They’re not bad either, right down to the unusual decision to identify the CEO of each company targeted. Watch, then read on.
The people responsible are Consumers’ Research and some unknown donor or donors. CR won’t say, making this a case of “dark money” in politics. All three ads are effective in a basic “we’ll make trouble for you if you make trouble for Republicans” way but the Nike spot stands above the other two for the simple reason that the hypocrisy is starker. You can be progressive in your politics, particularly the politics of voting laws, but bad/unethical at business. But you can’t be sincerely progressive if you’re complicit in the ChiCom persecution of the Uighurs. Maybe Coke and American Airlines are using woke politics to distract from unflattering business developments but there’s no question that Nike’s using ostentatious wokeness at home to buy it some political cover in transacting with monsters abroad.
As for why they made a point of identifying the CEOs, I’m curious. In addition to running on local channels in cities where the companies are based, the ads will run on CNBC and Fox Business — two networks watched mostly by investors. Maybe CR wanted to make a point of embarrassing these guys personally among the class of people whose opinions they’d care most about, and who’d be most likely to bring pressure on their respective corporate boards to look for new leadership.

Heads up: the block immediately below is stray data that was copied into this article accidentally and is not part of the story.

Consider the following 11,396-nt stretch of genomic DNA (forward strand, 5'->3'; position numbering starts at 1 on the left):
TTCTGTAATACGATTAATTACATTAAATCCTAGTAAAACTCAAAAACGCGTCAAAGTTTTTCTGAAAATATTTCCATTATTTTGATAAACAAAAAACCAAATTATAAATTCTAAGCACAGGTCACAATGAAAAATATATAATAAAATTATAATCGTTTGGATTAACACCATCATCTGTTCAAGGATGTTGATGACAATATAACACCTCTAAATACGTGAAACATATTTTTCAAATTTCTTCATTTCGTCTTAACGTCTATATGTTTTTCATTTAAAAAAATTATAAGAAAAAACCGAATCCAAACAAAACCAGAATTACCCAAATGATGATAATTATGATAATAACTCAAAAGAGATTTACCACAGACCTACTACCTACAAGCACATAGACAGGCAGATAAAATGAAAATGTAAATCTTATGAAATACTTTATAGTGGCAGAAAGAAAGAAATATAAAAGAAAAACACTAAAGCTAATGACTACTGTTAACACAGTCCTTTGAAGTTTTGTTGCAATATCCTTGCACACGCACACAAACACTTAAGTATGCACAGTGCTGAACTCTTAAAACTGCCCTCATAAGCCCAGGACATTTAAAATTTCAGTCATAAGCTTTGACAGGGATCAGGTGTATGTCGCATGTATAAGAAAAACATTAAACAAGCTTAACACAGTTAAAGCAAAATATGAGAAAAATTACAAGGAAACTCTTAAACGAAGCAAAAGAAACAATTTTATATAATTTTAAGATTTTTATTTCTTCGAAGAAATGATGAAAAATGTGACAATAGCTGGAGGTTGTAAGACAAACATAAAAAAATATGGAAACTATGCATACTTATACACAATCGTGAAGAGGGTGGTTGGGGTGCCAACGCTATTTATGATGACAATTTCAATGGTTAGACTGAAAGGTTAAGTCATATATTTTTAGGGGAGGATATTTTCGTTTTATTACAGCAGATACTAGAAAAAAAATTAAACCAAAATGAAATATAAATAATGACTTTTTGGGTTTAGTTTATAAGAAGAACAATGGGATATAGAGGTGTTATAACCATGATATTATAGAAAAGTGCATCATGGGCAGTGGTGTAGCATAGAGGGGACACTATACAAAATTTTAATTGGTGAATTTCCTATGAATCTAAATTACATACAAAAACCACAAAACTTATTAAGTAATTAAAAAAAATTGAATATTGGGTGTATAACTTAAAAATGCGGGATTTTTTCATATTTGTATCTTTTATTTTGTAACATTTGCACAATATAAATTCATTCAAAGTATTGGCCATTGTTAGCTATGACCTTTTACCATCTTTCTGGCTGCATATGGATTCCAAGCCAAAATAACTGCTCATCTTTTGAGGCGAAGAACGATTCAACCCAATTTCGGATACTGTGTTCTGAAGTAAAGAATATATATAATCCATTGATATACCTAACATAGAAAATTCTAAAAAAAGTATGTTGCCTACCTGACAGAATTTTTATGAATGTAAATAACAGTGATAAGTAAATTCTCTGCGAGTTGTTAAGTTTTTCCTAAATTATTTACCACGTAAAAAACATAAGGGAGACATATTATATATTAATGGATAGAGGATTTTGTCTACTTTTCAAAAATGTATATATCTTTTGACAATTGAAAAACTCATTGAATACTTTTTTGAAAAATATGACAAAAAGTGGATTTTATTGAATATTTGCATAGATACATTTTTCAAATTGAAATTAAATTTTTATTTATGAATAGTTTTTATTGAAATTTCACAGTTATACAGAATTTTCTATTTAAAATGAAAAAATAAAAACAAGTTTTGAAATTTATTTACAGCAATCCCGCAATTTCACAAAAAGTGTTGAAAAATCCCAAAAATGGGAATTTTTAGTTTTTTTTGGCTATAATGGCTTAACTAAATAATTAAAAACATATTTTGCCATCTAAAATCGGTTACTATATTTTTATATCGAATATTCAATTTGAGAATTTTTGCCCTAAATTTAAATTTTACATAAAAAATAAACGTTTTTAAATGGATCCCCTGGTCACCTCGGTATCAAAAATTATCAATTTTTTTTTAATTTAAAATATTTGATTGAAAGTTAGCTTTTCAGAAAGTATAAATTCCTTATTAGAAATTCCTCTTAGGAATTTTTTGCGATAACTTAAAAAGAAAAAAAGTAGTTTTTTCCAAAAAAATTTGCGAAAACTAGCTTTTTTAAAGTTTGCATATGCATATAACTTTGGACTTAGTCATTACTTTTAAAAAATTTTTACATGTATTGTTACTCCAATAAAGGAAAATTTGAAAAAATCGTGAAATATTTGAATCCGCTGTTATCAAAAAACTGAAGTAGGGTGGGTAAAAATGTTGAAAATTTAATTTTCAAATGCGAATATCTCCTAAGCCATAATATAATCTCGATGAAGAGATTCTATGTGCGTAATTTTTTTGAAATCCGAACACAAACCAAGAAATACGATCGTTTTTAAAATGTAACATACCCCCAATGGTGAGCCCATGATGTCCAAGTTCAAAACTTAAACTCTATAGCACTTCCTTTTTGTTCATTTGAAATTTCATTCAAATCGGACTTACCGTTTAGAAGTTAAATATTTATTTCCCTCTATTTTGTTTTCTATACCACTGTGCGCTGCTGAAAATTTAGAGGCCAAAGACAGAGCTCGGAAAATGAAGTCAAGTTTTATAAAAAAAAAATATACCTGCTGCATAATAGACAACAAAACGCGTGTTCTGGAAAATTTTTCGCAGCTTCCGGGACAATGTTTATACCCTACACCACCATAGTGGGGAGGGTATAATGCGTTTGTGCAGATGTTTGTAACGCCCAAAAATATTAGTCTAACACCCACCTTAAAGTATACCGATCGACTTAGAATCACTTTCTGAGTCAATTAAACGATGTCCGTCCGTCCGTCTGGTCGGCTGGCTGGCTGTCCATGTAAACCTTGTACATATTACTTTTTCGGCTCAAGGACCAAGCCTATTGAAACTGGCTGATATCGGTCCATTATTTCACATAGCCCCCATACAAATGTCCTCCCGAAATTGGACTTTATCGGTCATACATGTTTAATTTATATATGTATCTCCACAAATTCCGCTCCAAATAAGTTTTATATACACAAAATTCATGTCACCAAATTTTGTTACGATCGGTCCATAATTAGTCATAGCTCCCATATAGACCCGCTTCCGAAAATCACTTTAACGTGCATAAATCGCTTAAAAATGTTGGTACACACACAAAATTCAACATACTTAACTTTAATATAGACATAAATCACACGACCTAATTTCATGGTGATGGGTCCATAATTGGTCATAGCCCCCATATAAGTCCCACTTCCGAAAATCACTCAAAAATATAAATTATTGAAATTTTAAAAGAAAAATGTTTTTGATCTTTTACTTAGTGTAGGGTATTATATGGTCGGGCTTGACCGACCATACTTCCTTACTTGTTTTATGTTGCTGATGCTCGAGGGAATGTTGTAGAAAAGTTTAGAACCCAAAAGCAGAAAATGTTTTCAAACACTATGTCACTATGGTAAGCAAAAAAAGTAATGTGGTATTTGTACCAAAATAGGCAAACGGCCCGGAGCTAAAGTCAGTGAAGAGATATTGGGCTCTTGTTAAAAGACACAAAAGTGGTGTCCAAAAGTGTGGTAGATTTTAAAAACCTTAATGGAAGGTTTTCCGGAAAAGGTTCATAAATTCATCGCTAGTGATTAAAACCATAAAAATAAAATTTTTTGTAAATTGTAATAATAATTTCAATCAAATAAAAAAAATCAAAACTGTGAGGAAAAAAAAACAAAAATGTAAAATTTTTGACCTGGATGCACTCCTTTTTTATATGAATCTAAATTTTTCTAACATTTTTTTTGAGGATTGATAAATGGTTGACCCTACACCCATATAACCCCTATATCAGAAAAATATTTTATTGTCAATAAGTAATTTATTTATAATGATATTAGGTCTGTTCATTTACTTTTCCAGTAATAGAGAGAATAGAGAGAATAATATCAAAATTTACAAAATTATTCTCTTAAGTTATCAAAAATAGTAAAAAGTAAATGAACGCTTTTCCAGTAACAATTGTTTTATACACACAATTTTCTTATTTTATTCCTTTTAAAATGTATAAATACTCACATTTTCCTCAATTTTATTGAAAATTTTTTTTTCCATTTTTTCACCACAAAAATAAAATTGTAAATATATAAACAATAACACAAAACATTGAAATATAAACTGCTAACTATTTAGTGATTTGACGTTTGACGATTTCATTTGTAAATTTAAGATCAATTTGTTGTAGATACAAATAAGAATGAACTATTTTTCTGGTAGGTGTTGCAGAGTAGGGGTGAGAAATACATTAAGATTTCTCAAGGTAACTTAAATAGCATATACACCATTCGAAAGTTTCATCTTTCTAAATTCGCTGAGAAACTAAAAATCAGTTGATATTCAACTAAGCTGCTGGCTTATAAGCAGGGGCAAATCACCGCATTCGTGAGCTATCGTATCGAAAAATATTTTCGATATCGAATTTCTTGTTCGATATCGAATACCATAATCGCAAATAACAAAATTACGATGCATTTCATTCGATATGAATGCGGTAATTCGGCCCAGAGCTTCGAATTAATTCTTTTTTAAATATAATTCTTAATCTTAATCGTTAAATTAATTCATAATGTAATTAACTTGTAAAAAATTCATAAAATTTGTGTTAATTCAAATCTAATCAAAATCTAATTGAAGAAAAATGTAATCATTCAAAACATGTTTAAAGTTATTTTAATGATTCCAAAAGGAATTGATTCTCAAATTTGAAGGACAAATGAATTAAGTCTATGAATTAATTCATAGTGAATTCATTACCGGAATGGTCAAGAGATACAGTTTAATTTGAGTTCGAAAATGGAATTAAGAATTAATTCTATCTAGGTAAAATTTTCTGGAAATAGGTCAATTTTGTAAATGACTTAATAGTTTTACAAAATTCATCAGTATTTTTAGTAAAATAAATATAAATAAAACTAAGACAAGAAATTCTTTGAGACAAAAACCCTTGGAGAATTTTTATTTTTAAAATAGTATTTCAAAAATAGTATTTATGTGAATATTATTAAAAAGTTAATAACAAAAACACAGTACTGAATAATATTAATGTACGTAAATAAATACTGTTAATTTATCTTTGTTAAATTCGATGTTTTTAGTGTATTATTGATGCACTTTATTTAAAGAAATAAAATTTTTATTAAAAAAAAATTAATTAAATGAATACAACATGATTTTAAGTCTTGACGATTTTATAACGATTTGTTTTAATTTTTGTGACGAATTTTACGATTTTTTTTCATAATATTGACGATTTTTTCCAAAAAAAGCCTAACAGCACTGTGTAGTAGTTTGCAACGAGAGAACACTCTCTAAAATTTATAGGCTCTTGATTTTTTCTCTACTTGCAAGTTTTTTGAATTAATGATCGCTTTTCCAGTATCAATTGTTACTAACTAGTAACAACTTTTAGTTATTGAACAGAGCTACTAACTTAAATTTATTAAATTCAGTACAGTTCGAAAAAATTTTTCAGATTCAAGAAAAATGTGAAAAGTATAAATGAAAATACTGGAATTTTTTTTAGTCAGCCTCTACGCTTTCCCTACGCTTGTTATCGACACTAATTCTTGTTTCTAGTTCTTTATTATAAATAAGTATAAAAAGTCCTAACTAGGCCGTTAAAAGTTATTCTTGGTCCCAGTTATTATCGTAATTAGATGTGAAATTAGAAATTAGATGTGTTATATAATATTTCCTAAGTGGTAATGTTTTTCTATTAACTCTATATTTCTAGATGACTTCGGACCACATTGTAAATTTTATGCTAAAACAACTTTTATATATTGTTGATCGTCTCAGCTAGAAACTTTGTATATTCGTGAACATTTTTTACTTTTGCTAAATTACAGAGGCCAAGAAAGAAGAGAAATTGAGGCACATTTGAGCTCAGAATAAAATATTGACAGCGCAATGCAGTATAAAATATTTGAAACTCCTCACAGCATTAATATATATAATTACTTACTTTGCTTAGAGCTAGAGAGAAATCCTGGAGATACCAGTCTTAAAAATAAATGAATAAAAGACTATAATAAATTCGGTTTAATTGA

Either way, it’s interesting that this isn’t first and foremost a campaign to rally consumers against the companies. (Especially coming from a group called Consumers’ Research.) Could be CR calculated that that would be unlikely to work, which is probably correct. Public boycotts require organization and commitment, something a 30-second ad that runs for a week just can’t provide. And the hard truth is that Americans don’t care enough about China’s gross human rights abuses to give up cheap Chinese goods. As a result, the pressure group with the most leverage over woke corporations is probably their own employees, particularly the better educated ones in the management class. As college grads continue to shift from the GOP to Democrats, companies are more prone to be nudged by their own executives to stand up for progressive policies. CR is offering a small counterweight to that here by trying to turn public opinion (or at least investor opinion) the other way.